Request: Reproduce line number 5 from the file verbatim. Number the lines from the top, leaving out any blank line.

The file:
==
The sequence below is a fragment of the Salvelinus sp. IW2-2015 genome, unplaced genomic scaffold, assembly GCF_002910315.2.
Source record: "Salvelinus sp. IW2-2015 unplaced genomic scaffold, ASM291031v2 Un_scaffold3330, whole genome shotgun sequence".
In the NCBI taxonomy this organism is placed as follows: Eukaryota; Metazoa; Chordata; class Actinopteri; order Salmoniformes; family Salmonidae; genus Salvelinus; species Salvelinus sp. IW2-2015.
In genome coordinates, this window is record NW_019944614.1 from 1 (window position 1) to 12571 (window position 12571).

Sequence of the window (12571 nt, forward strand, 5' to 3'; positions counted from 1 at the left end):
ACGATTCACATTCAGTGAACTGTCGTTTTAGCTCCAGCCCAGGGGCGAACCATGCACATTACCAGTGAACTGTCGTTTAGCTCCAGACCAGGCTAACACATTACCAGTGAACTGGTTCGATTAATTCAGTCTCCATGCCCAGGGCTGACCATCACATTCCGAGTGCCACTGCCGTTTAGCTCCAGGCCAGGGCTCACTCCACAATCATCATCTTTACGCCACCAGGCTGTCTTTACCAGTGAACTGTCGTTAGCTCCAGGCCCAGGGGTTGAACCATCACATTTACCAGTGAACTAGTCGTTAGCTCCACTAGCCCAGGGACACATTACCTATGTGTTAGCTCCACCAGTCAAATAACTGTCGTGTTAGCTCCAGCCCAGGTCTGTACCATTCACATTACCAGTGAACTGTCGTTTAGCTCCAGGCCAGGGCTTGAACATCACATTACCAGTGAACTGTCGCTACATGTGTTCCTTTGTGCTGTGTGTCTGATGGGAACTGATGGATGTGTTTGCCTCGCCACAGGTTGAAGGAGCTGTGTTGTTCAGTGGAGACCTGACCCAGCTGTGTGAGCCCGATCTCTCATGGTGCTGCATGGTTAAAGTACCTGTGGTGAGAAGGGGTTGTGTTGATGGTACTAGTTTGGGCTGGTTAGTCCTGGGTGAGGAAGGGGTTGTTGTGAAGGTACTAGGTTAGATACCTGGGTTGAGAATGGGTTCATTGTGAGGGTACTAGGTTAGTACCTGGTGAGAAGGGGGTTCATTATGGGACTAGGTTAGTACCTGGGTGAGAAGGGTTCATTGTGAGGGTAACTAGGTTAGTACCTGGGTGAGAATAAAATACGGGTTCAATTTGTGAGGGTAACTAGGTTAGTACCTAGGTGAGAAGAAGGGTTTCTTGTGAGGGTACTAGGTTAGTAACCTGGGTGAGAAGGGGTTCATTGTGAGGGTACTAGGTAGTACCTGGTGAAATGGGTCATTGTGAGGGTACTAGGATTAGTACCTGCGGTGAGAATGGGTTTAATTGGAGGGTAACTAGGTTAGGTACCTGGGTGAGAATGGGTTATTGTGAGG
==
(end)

Sequence of the window (12571 nt, forward strand, 5' to 3'; positions counted from 1 at the left end):